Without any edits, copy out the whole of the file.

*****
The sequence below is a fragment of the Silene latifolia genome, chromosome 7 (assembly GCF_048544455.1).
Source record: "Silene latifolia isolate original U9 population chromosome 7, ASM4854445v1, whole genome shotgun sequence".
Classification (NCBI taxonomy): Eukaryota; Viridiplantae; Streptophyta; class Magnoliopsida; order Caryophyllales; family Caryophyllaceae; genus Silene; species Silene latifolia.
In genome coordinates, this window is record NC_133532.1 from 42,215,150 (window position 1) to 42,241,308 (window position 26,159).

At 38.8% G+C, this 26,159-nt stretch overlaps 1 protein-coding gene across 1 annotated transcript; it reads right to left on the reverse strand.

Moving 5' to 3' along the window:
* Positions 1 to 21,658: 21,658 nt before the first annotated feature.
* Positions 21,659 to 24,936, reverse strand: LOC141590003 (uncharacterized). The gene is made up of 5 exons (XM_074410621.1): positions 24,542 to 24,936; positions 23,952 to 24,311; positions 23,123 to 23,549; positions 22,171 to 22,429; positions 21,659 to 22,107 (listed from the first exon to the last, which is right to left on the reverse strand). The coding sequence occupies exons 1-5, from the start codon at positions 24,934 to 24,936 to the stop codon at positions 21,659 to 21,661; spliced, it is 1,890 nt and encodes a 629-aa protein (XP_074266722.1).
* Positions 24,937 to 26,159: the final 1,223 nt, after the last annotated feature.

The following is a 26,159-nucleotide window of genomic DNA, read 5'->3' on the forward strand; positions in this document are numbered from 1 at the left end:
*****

The sequence below is a fragment of the Silene latifolia genome, chromosome 7 (assembly GCF_048544455.1).
Source record: "Silene latifolia isolate original U9 population chromosome 7, ASM4854445v1, whole genome shotgun sequence".
Classification (NCBI taxonomy): Eukaryota; Viridiplantae; Streptophyta; class Magnoliopsida; order Caryophyllales; family Caryophyllaceae; genus Silene; species Silene latifolia.
In genome coordinates, this window is record NC_133532.1 from 42,215,150 (window position 1) to 42,241,308 (window position 26,159).

At 38.8% G+C, this 26,159-nt stretch overlaps 1 protein-coding gene across 1 annotated transcript; it reads right to left on the reverse strand.

Moving 5' to 3' along the window:
* Positions 1 to 21,658: 21,658 nt before the first annotated feature.
* Positions 21,659 to 24,936, reverse strand: LOC141590003 (uncharacterized). The gene is made up of 5 exons (XM_074410621.1): positions 24,542 to 24,936; positions 23,952 to 24,311; positions 23,123 to 23,549; positions 22,171 to 22,429; positions 21,659 to 22,107 (listed from the first exon to the last, which is right to left on the reverse strand). The coding sequence occupies exons 1-5, from the start codon at positions 24,934 to 24,936 to the stop codon at positions 21,659 to 21,661; spliced, it is 1,890 nt and encodes a 629-aa protein (XP_074266722.1).
* Positions 24,937 to 26,159: the final 1,223 nt, after the last annotated feature.

The following is a 26,159-nucleotide window of genomic DNA, read 5'->3' on the forward strand; positions in this document are numbered from 1 at the left end: